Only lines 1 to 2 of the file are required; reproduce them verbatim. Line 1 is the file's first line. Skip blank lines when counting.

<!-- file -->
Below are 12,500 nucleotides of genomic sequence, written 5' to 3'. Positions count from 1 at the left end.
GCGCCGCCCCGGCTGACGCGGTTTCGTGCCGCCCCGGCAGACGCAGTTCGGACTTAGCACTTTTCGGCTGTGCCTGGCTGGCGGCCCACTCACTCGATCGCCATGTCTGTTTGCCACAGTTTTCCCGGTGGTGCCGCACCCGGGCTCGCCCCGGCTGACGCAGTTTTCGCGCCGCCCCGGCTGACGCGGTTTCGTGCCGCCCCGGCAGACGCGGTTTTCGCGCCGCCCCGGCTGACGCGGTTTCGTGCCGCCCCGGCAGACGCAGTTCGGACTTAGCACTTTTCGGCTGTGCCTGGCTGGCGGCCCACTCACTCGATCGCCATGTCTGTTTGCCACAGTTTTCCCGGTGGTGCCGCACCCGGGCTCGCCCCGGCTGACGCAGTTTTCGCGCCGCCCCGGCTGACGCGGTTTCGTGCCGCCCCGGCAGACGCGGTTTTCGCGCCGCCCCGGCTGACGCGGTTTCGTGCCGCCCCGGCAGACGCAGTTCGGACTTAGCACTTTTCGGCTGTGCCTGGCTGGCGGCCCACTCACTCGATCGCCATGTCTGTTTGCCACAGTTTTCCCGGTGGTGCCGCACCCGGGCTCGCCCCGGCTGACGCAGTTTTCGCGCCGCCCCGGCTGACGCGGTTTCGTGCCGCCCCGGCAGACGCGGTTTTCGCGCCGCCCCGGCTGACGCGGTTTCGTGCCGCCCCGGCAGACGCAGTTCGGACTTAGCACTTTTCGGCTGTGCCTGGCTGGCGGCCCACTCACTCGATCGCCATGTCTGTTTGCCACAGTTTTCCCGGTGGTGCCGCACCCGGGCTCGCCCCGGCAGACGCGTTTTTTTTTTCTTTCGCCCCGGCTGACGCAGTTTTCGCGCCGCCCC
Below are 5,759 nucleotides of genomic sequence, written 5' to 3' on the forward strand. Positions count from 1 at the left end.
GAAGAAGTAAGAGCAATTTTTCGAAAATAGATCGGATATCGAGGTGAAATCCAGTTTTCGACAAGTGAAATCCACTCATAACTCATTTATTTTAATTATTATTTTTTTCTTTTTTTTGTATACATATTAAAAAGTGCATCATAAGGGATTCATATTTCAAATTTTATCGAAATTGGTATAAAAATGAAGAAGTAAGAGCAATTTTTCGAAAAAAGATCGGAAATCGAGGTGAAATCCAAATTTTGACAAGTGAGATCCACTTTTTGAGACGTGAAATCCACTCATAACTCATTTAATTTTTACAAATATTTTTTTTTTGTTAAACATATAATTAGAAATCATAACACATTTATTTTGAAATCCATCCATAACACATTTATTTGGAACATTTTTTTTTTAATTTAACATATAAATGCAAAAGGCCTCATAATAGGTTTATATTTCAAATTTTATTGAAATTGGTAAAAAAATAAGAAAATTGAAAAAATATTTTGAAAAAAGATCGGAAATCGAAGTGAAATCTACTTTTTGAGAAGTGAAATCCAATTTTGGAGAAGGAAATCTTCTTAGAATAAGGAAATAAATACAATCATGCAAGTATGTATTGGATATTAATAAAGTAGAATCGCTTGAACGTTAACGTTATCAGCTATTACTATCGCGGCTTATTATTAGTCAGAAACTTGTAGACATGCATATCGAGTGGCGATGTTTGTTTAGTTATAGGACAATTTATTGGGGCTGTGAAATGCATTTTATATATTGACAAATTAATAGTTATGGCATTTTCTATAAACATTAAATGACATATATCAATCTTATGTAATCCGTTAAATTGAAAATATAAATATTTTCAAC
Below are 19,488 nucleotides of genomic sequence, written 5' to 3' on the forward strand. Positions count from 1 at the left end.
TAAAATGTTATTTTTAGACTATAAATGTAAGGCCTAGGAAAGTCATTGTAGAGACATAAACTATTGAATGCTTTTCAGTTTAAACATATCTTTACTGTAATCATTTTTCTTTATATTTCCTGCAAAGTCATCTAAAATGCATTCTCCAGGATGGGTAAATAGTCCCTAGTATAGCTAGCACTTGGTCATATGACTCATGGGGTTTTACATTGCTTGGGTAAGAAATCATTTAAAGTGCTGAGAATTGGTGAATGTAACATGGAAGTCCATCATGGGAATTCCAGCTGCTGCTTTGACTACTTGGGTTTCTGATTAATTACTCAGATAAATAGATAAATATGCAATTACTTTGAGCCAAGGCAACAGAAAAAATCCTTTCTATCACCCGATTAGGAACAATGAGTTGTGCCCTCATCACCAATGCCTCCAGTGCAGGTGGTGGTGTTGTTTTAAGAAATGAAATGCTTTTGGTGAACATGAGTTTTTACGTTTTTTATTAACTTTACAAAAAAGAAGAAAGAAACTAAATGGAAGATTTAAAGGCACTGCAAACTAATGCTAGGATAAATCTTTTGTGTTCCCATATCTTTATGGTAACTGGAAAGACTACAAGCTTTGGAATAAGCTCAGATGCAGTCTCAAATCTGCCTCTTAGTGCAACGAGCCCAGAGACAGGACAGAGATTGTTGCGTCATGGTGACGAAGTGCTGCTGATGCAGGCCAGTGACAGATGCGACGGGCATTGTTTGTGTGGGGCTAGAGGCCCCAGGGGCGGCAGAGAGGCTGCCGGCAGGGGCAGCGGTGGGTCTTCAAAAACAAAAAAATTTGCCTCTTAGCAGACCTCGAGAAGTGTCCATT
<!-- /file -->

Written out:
Below are 12,500 nucleotides of genomic sequence, written 5' to 3'. Positions count from 1 at the left end.
GCGCCGCCCCGGCTGACGCGGTTTCGTGCCGCCCCGGCAGACGCAGTTCGGACTTAGCACTTTTCGGCTGTGCCTGGCTGGCGGCCCACTCACTCGATCGCCATGTCTGTTTGCCACAGTTTTCCCGGTGGTGCCGCACCCGGGCTCGCCCCGGCTGACGCAGTTTTCGCGCCGCCCCGGCTGACGCGGTTTCGTGCCGCCCCGGCAGACGCGGTTTTCGCGCCGCCCCGGCTGACGCGGTTTCGTGCCGCCCCGGCAGACGCAGTTCGGACTTAGCACTTTTCGGCTGTGCCTGGCTGGCGGCCCACTCACTCGATCGCCATGTCTGTTTGCCACAGTTTTCCCGGTGGTGCCGCACCCGGGCTCGCCCCGGCTGACGCAGTTTTCGCGCCGCCCCGGCTGACGCGGTTTCGTGCCGCCCCGGCAGACGCGGTTTTCGCGCCGCCCCGGCTGACGCGGTTTCGTGCCGCCCCGGCAGACGCAGTTCGGACTTAGCACTTTTCGGCTGTGCCTGGCTGGCGGCCCACTCACTCGATCGCCATGTCTGTTTGCCACAGTTTTCCCGGTGGTGCCGCACCCGGGCTCGCCCCGGCTGACGCAGTTTTCGCGCCGCCCCGGCTGACGCGGTTTCGTGCCGCCCCGGCAGACGCGGTTTTCGCGCCGCCCCGGCTGACGCGGTTTCGTGCCGCCCCGGCAGACGCAGTTCGGACTTAGCACTTTTCGGCTGTGCCTGGCTGGCGGCCCACTCACTCGATCGCCATGTCTGTTTGCCACAGTTTTCCCGGTGGTGCCGCACCCGGGCTCGCCCCGGCAGACGCGTTTTTTTTTTCTTTCGCCCCGGCTGACGCAGTTTTCGCGCCGCCCC